While exploring Stormland's worlds isn't all that compelling, at least the physical act of moving around is as fun as possible. Players are given much more freedom of movement than is typical of a virtual reality game, able to zip around pretty much anywhere. Early on in the story, players acquire a tool that even lets them climb straight up mountains. Stormland's freedom of movement goes a long way in making sure players don't feel boxed in, which is something that other virtual reality games tend to struggle with at times.
Threats in Stormland mainly come in the form of enemy robots, which players can avoid stealthily or fight head-on. The combat in Stormland is definitely a highlight, with players able to dual-wield weapons, throw grenades, and more with ease. The gunplay in Stormland feels natural and there are some interesting weapon designs, though perhaps nothing quite as creative as the weapons in Insomniac's Ratchet & Clank.
Speaking of Ratchet & Clank, that franchise's influence can be found in other areas of Stormland. Players travel to different planets in a manner not unlike Ratchet & Clank, and the art style is also reminiscent of those platforming adventures, especially when it comes to the design of alien plants and things of that nature. Furthermore, players are encouraged to smash objects to collect currency that float to them with sound effects that sound as though they were ripped straight from Ratchet & Clank, so fans of Insomniac's previous work should feel right at home with Stormland.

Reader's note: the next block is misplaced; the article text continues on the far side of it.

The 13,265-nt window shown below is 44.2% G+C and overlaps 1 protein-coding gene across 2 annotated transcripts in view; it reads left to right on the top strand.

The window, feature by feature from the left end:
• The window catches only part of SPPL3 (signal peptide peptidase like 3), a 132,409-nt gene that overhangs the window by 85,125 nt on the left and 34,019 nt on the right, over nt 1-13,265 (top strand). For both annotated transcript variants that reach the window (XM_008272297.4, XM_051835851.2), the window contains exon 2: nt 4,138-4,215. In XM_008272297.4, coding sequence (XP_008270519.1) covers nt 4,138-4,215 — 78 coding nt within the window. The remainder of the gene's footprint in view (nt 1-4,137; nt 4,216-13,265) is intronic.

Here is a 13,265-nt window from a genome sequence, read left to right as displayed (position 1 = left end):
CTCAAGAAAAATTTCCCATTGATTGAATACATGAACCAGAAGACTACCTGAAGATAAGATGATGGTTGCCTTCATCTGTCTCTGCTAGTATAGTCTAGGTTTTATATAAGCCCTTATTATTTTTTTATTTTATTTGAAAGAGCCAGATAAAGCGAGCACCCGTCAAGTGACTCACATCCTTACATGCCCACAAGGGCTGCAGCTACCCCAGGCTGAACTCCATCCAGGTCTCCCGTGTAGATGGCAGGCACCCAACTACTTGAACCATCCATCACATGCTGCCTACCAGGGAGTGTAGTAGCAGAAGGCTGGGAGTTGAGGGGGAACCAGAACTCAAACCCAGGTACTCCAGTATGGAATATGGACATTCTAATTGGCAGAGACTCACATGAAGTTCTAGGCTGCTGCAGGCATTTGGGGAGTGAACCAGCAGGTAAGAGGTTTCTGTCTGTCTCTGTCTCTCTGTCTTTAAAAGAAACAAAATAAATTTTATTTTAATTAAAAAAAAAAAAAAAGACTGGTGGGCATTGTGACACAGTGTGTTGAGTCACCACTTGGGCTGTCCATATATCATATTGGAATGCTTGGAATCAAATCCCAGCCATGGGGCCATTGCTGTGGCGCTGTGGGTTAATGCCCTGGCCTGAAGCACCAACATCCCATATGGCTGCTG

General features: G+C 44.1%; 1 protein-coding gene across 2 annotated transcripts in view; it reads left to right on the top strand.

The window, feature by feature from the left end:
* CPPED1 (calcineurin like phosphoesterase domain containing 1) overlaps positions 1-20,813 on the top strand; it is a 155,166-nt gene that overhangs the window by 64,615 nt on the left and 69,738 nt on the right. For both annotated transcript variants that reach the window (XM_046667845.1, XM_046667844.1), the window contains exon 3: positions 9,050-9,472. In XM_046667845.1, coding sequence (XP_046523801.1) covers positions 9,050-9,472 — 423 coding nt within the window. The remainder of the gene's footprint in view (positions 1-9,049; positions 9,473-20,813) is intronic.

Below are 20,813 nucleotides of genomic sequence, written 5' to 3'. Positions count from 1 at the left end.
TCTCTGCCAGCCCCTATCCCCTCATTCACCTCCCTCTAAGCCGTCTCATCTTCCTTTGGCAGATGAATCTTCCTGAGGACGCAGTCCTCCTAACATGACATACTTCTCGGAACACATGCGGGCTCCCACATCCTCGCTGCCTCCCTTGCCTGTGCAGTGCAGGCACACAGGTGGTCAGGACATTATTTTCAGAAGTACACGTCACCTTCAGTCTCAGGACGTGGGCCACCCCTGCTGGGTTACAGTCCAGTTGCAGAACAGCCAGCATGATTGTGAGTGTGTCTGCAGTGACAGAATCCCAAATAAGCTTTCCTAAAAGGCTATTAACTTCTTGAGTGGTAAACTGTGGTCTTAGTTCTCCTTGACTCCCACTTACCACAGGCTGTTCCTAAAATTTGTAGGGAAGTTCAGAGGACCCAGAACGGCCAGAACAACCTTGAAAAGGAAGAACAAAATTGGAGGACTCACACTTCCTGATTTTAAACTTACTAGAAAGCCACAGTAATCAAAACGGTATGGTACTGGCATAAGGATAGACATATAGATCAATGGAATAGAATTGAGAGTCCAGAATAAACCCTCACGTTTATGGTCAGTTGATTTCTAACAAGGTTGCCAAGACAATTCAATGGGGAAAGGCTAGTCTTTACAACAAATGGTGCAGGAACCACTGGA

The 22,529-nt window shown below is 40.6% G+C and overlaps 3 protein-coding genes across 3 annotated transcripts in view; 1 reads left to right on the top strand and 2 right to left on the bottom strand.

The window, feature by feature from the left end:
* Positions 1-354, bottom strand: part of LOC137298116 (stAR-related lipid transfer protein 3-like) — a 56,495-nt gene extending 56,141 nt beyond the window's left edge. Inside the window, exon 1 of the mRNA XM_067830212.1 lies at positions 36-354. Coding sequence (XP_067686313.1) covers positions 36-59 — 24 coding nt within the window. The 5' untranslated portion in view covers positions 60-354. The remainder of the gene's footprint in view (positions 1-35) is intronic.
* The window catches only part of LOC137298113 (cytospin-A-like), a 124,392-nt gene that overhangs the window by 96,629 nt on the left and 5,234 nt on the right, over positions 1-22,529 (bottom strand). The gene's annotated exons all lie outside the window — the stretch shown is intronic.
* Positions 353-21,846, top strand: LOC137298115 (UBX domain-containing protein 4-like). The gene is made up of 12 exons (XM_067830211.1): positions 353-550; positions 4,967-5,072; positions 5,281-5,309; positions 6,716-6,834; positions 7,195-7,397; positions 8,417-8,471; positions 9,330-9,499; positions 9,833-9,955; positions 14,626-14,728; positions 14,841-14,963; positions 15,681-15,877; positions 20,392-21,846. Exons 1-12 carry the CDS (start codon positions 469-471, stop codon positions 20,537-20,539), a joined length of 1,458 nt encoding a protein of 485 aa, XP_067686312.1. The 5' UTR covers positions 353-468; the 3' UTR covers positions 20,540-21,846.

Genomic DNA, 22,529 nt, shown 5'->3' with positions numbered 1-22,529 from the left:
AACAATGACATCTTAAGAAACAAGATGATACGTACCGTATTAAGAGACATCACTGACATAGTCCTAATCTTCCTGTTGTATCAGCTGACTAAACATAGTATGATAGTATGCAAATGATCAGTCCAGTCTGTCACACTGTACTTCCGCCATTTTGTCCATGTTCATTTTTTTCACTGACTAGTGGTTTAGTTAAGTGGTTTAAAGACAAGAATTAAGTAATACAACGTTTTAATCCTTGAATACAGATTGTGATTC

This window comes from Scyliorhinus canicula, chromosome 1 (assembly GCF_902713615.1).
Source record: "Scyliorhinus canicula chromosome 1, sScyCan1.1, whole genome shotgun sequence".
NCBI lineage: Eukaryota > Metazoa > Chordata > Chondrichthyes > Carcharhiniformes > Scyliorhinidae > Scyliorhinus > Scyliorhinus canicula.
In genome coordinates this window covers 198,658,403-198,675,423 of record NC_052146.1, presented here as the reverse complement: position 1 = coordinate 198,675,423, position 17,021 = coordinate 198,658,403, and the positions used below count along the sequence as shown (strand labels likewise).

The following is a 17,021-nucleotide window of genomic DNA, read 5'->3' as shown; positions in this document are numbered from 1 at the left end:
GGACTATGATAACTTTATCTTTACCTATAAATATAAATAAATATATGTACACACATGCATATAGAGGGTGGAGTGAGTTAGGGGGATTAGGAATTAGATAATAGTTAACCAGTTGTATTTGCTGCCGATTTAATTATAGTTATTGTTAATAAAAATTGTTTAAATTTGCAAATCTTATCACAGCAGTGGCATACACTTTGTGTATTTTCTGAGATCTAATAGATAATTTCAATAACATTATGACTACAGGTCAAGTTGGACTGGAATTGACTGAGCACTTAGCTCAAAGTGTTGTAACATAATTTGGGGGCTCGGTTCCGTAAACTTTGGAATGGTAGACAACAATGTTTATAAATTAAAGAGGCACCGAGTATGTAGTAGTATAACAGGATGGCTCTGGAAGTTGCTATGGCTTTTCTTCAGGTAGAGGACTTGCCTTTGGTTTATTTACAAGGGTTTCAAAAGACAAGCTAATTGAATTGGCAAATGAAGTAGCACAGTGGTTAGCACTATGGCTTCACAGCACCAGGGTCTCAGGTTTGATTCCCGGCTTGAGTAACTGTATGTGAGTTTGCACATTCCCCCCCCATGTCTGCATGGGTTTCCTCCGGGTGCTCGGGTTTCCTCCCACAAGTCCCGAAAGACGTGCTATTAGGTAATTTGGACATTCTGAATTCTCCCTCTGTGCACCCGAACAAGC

One thing that Stormland does that hasn't really been seen in past Insomniac titles is the way it implements its menu and maps. Players can look at the back of their hand for a map, which can then be blown up to a large size that appears all around them like something out of an Iron Man movie. The menus are presented as though they are holograms appearing in front of the player, and while this may seem like an unimportant feature, it's actually one of the cooler and more immersive things about the game. Leave it to Insomniac to make looking at a map fun.
The major downside to Stormland is that there really isn't much to it after the main story, which can be beaten in about five to eight hours. There are some side quests to complete, but none of them are all that interesting and the mission objectives can be quite repetitive. Some fans may feel compelled to explore its endgame content, which updates once a week with new challenges and the like, but it's just more of the same. We were also unable to get into any multiplayer games when playing Stormland's main story, so those looking for replay value from that feature may be lost, unless they have friends with Oculus Rift headsets that are able to join them.
Stormland is a short experience and its attempts to add replay value don't really hit the mark. However, it's still one of the more impressive virtual reality games on the market, and a clear step forward when compared to many VR titles that have come before it in terms of controls and freedom of movement. Now that Insomniac is owned by Sony, hopefully it can continue its virtual reality work with PlayStation VR or maybe even the rumored PlayStation VR 2 on the PS5.
Stormland is available now, exclusively for the Oculus Rift. Game Rant was provided a code for this review.